Bookmark   53 citations  
  42. Facing Animals: A Relational, Other-Oriented Approach to Moral Standing.Mark Coeckelbergh & David J. Gunkel - 2014 - Journal of Agricultural and Environmental Ethics 27 (5):715-733.
    In this essay we reflect critically on how animal ethics, and in particular thinking about moral standing, is currently configured. Starting from the work of two influential “analytic” thinkers in this field, Peter Singer and Tom Regan, we examine some basic assumptions shared by these positions and demonstrate their conceptual failings—ones that have, despite efforts to the contrary, the general effect of marginalizing and excluding others. Inspired by the so-called “continental” philosophical tradition , we then argue that what is (...)
    Direct download (3 more)  
     
    Export citation  
     
    Bookmark   17 citations  
  43. The Moral Basis of Animal-Assisted Therapy.Tzachi Zamir - 2006 - Society and Animals 14 (2):179-199.
    Is nonhuman animal-assisted therapy a form of exploitation? After exploring possible moral vindications of AAT and after establishing a distinction between "use" and "exploitation," the essay distinguishes between forms of animal-assisted therapy that are morally unobjectionable and those modes of it that ought to be abolished.
    Direct download (6 more)  
     
    Export citation  
     
    Bookmark   6 citations  
  44. Moral Agency in Other Animals.Paul Shapiro - 2006 - Theoretical Medicine and Bioethics 27 (4):357-373.
    Some philosophers have argued that moral agency is characteristic of humans alone and that its absence from other animals justifies granting higher moral status to humans. However, human beings do not have a monopoly on moral agency, which admits of varying degrees and does not require mastery of moral principles. The view that all and only humans possess moral agency indicates our underestimation of the mental lives of other animals. Since many other animals are moral agents (to varying degrees), they (...)
    Direct download (4 more)  
     
    Export citation  
     
    Bookmark   20 citations  
  45.  67
    Animal Rights, Human Wrongs: An Introduction to Moral Philosophy.Tom Regan - 2003 - Rowman & Littlefield Publishers.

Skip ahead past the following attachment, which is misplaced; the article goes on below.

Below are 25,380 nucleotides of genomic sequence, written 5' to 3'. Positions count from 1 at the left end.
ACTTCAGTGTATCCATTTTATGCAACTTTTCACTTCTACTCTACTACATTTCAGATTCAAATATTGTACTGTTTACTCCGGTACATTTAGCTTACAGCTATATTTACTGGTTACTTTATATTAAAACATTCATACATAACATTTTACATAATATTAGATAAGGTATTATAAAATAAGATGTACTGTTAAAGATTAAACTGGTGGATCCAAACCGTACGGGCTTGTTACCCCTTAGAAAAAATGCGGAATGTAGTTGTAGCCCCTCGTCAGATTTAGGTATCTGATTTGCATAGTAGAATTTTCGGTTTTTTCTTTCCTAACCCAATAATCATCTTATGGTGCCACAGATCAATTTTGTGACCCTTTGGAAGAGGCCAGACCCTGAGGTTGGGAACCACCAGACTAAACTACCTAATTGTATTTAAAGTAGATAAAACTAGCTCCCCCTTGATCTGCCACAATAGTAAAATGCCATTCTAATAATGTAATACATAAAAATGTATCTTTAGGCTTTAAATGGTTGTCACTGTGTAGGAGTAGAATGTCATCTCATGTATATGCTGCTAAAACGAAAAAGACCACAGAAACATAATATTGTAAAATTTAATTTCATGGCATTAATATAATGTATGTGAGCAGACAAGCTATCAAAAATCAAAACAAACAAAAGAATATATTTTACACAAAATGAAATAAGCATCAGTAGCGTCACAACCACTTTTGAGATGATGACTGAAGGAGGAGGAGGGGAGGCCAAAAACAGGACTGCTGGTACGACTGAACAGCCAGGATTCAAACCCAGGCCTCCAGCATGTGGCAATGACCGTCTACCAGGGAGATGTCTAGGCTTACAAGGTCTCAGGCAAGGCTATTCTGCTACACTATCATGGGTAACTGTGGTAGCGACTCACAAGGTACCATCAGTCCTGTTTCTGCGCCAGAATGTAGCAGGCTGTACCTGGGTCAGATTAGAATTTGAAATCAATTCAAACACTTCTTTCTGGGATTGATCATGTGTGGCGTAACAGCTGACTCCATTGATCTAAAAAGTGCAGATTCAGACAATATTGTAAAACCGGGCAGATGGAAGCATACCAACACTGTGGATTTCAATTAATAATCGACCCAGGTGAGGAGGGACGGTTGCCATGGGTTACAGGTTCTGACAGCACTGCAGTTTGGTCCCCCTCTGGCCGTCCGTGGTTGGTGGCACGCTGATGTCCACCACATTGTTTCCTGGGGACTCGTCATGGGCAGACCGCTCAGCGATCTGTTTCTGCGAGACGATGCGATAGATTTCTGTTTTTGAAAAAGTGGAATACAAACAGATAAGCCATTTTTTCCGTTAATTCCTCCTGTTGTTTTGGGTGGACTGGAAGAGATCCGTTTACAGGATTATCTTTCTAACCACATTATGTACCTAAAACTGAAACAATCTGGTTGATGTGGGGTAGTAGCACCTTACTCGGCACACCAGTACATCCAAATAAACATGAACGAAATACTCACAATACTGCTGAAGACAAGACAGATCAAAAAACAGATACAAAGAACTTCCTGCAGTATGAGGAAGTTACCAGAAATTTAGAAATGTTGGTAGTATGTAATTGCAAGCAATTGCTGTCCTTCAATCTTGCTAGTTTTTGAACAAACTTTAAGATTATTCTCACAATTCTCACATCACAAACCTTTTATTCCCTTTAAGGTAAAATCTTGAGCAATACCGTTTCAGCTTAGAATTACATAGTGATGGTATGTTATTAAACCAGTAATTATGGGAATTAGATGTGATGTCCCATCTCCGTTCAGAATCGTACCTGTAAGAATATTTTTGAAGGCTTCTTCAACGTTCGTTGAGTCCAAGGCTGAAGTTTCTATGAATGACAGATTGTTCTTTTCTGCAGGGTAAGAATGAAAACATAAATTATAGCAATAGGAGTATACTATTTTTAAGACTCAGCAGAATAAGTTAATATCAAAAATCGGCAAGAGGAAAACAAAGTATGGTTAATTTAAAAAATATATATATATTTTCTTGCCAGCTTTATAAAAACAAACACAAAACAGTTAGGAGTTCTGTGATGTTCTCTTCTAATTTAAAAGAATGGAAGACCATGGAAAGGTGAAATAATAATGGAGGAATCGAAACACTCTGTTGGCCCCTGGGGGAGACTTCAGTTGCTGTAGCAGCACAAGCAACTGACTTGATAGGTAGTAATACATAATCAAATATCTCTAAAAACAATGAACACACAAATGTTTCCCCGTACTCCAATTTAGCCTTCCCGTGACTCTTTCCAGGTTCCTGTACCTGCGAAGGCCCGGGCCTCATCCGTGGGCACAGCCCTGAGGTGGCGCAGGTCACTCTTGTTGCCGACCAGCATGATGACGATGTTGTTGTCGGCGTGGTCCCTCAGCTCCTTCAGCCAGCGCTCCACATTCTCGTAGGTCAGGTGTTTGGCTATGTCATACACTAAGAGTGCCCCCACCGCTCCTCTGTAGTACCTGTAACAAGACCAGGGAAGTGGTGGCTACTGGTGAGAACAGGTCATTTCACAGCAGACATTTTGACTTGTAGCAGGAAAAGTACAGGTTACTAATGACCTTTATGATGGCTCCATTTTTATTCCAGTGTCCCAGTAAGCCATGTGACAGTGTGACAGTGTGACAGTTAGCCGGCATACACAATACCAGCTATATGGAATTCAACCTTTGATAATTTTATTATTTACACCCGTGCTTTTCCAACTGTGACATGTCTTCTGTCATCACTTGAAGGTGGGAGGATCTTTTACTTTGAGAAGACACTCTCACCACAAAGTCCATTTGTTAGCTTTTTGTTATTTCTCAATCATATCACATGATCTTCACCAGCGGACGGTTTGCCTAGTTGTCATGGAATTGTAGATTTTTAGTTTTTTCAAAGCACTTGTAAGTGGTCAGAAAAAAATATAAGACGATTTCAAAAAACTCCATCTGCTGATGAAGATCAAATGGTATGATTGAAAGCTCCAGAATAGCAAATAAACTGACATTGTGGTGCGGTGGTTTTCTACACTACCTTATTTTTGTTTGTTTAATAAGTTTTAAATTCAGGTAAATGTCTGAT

Regan provides the theoretical framework that grounds a responsible pro-animal rights perspective, and ultimately explores how asking moral questions about other animals can lead to a better understanding of ourselves.
    Direct download  
     
    Export citation  
     
    Bookmark   15 citations  
  46.  27
    Animals, Politics, and Morality.Robert Garner - 1993 - Distributed Exclusively in the Usa by Palgrave.
    This is an extensively re-written second edition of a well regarded and much cited text on the issue of animal protection. It remains the only text to combine an examination of the philosophy and politics of the issue. Its central argument is that the philosophical debate is central to an understanding and evaluation of the substantive issues involving animals and the nature of the movement for change. The book has been thoroughly revised to include major theoretical and empirical developments. (...)
    Direct download  
     
    Export citation  
     
    Bookmark   17 citations  
  47.  73
    Animals and the agency account of moral status.Marc G. Wilcox - 2020 - Philosophical Studies 177 (7):1879-1899.
    In this paper, I aim to show that agency-based accounts of moral status are more plausible than many have previously thought. I do this by developing a novel account of moral status that takes agency, understood as the capacity for intentional action, to be the necessary and sufficient condition for the possession of moral status. This account also suggests that the capacities required for sentience entail the possession of agency, and the capacities required for agency, entail the possession of sentience. (...)
    Direct download (2 more)  
    Translate
     
     
    Export citation  
     
    Bookmark   5 citations  
  48. Human-Animal Chimeras: Human Dignity, Moral Status, and Species Prejudice.David Degrazia - 2007 - Metaphilosophy 38 (2-3):309–329.
    The creation of chimeras by introducing human stem cells into nonhu- man animals has provoked intense concerns. Addressing objections that appeal to human dignity, I focus in this essay on stem cell research intended to generate human neurons in Great Apes and rodents. After considering samples of dignity- based objections from the literature, I examine the underlying assumption that nonhuman animals have lower moral status than personsFwith particular attention to what it means to speak of higher and lower moral statusFbefore (...)
    Direct download (5 more)  
     
    Export citation  
     
    Bookmark   21 citations  
  49. The Moral Animal.Richard D. Wright - 1994 - Pantheon Books.
  50.  55
    Moral Intensity and Willingness to Pay Concerning Farm Animal Welfare Issues and the Implications for Agricultural Policy.Richard Bennett, J. Anderson & Ralph Blaney - 2002 - Journal of Agricultural and Environmental Ethics 15 (2):187-202.
    An experimental survey was undertakento explore the links between thecharacteristics of a moral issue, the degree ofmoral intensity/moral imperative associatedwith the issue, and people'sstated willingness to pay for policy toaddress the issue. Two farm animal welfareissues were chosen for comparison and thecontingent valuation method was used to elicitpeople's wtp. The findings of the surveysuggest that increases in moral characteristicsdo appear to result in an increase in moralintensity and the degree of moral imperativeassociated with an issue. Moreover, there was apositive (...)
    Direct download (4 more)  
     
    Export citation  
     
    Bookmark   16 citations  
1 — 50 / 1000